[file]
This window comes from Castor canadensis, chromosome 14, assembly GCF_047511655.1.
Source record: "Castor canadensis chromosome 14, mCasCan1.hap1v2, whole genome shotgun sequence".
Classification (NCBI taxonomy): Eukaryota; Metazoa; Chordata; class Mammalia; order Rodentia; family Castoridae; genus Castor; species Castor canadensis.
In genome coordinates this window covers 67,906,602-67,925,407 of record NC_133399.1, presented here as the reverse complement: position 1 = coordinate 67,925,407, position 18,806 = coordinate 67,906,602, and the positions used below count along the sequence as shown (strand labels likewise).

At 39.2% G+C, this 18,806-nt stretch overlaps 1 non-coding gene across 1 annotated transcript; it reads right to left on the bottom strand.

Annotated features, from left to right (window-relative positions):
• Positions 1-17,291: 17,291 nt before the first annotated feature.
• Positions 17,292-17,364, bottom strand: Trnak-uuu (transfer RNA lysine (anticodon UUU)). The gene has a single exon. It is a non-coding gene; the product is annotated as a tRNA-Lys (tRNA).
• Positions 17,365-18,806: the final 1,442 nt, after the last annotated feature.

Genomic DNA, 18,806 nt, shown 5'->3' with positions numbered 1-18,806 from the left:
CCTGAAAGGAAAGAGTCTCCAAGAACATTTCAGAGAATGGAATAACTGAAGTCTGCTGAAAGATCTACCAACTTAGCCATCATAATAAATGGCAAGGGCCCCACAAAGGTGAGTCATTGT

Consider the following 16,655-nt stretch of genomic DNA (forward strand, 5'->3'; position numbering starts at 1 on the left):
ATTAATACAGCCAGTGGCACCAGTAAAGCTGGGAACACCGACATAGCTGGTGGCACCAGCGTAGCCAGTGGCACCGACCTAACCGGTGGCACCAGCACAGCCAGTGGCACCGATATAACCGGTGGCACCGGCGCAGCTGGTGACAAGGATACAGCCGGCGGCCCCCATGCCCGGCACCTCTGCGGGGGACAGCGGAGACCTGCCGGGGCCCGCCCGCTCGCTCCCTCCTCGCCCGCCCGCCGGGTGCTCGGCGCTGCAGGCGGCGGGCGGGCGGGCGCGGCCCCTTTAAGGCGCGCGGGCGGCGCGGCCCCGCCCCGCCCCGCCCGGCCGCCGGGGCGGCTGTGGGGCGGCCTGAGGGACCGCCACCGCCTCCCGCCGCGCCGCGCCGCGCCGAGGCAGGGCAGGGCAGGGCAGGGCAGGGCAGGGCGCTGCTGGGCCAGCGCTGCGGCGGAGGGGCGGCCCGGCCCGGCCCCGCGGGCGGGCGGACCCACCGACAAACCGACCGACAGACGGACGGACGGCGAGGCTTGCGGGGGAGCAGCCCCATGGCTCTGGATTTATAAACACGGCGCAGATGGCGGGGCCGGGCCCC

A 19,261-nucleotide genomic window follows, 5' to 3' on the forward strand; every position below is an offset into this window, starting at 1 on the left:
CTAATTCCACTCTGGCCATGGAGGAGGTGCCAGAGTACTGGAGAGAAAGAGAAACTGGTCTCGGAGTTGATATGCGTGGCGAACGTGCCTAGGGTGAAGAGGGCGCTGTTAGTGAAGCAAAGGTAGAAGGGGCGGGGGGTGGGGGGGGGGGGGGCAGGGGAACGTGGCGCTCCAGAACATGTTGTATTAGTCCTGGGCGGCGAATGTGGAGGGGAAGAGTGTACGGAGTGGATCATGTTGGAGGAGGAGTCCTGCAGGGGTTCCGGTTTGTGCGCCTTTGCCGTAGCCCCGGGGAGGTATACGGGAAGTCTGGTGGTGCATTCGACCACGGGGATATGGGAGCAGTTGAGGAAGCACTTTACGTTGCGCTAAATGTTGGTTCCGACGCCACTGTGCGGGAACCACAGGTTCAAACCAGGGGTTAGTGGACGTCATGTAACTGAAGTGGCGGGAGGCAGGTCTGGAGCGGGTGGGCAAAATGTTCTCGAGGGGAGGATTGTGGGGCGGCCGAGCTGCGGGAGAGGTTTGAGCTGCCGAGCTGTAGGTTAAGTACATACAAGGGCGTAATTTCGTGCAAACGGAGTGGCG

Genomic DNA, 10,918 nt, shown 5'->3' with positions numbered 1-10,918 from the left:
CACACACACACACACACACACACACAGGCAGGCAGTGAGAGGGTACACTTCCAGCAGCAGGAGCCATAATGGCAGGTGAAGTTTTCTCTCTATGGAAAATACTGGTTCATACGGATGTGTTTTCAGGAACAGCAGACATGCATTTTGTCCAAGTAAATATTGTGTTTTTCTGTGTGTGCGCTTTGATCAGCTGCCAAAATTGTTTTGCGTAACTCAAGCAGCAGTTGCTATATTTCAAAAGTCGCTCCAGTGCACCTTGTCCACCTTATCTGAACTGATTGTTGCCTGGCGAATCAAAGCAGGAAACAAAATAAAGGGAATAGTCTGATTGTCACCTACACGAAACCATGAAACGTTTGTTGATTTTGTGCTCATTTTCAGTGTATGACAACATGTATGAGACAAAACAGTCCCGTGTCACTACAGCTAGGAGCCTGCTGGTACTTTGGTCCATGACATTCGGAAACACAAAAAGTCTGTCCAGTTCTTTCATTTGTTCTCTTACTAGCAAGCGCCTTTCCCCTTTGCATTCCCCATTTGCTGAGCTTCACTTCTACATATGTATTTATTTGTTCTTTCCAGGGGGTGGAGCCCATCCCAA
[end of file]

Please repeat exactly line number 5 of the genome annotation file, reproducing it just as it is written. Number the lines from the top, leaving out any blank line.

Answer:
At 39.2% G+C, this 18,806-nt stretch overlaps 1 non-coding gene across 1 annotated transcript; it reads right to left on the bottom strand.